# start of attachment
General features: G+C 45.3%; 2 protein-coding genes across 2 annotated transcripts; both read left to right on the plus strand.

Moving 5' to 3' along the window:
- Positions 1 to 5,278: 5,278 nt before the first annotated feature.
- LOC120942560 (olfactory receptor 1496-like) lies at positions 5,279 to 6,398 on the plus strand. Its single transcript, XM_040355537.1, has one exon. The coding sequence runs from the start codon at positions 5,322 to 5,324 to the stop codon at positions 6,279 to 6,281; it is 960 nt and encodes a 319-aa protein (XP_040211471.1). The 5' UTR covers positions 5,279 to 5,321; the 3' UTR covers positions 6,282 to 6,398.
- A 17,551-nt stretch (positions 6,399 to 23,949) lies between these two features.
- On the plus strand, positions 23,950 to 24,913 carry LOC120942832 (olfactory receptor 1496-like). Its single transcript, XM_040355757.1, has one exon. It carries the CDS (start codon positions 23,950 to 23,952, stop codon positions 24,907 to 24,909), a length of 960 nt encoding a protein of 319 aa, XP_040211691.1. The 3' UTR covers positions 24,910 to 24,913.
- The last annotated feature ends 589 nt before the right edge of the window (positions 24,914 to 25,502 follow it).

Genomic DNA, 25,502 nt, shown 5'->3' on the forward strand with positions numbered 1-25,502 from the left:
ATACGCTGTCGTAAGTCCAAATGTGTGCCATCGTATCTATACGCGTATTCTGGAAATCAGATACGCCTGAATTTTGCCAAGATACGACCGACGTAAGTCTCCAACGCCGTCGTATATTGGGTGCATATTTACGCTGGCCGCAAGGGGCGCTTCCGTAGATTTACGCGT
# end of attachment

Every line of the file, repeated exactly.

General features: G+C 45.3%; 2 protein-coding genes across 2 annotated transcripts; both read left to right on the plus strand.

Moving 5' to 3' along the window:
- Positions 1 to 5,278: 5,278 nt before the first annotated feature.
- LOC120942560 (olfactory receptor 1496-like) lies at positions 5,279 to 6,398 on the plus strand. Its single transcript, XM_040355537.1, has one exon. The coding sequence runs from the start codon at positions 5,322 to 5,324 to the stop codon at positions 6,279 to 6,281; it is 960 nt and encodes a 319-aa protein (XP_040211471.1). The 5' UTR covers positions 5,279 to 5,321; the 3' UTR covers positions 6,282 to 6,398.
- A 17,551-nt stretch (positions 6,399 to 23,949) lies between these two features.
- On the plus strand, positions 23,950 to 24,913 carry LOC120942832 (olfactory receptor 1496-like). Its single transcript, XM_040355757.1, has one exon. It carries the CDS (start codon positions 23,950 to 23,952, stop codon positions 24,907 to 24,909), a length of 960 nt encoding a protein of 319 aa, XP_040211691.1. The 3' UTR covers positions 24,910 to 24,913.
- The last annotated feature ends 589 nt before the right edge of the window (positions 24,914 to 25,502 follow it).

Genomic DNA, 25,502 nt, shown 5'->3' on the forward strand with positions numbered 1-25,502 from the left:
ATACGCTGTCGTAAGTCCAAATGTGTGCCATCGTATCTATACGCGTATTCTGGAAATCAGATACGCCTGAATTTTGCCAAGATACGACCGACGTAAGTCTCCAACGCCGTCGTATATTGGGTGCATATTTACGCTGGCCGCAAGGGGCGCTTCCGTAGATTTACGCGT